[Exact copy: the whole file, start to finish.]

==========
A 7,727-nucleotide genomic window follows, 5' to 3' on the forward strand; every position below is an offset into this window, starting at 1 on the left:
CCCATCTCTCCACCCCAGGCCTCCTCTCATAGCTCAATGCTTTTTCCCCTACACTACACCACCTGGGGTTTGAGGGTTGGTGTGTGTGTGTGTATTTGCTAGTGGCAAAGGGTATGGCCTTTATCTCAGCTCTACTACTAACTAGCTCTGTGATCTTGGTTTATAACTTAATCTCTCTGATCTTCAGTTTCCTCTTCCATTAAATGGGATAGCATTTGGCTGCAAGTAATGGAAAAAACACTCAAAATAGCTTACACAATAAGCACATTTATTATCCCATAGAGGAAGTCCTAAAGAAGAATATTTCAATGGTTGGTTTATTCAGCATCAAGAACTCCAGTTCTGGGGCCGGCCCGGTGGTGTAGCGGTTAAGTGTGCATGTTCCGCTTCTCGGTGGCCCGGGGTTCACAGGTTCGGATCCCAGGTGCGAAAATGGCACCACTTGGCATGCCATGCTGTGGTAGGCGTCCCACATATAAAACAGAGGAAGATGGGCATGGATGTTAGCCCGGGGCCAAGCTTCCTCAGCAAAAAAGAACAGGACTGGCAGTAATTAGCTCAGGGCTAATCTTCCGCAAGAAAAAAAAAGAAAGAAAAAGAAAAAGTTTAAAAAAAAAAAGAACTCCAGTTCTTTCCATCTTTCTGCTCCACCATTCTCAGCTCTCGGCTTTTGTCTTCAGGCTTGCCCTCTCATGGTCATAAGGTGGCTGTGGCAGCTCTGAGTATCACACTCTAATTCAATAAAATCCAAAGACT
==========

A 7,727-nucleotide genomic window follows, 5' to 3' on the forward strand; every position below is an offset into this window, starting at 1 on the left:
CCCATCTCTCCACCCCAGGCCTCCTCTCATAGCTCAATGCTTTTTCCCCTACACTACACCACCTGGGGTTTGAGGGTTGGTGTGTGTGTGTGTATTTGCTAGTGGCAAAGGGTATGGCCTTTATCTCAGCTCTACTACTAACTAGCTCTGTGATCTTGGTTTATAACTTAATCTCTCTGATCTTCAGTTTCCTCTTCCATTAAATGGGATAGCATTTGGCTGCAAGTAATGGAAAAAACACTCAAAATAGCTTACACAATAAGCACATTTATTATCCCATAGAGGAAGTCCTAAAGAAGAATATTTCAATGGTTGGTTTATTCAGCATCAAGAACTCCAGTTCTGGGGCCGGCCCGGTGGTGTAGCGGTTAAGTGTGCATGTTCCGCTTCTCGGTGGCCCGGGGTTCACAGGTTCGGATCCCAGGTGCGAAAATGGCACCACTTGGCATGCCATGCTGTGGTAGGCGTCCCACATATAAAACAGAGGAAGATGGGCATGGATGTTAGCCCGGGGCCAAGCTTCCTCAGCAAAAAAGAACAGGACTGGCAGTAATTAGCTCAGGGCTAATCTTCCGCAAGAAAAAAAAAGAAAGAAAAAGAAAAAGTTTAAAAAAAAAAAGAACTCCAGTTCTTTCCATCTTTCTGCTCCACCATTCTCAGCTCTCGGCTTTTGTCTTCAGGCTTGCCCTCTCATGGTCATAAGGTGGCTGTGGCAGCTCTGAGTATCACACTCTAATTCAATAAAATCCAAAGACT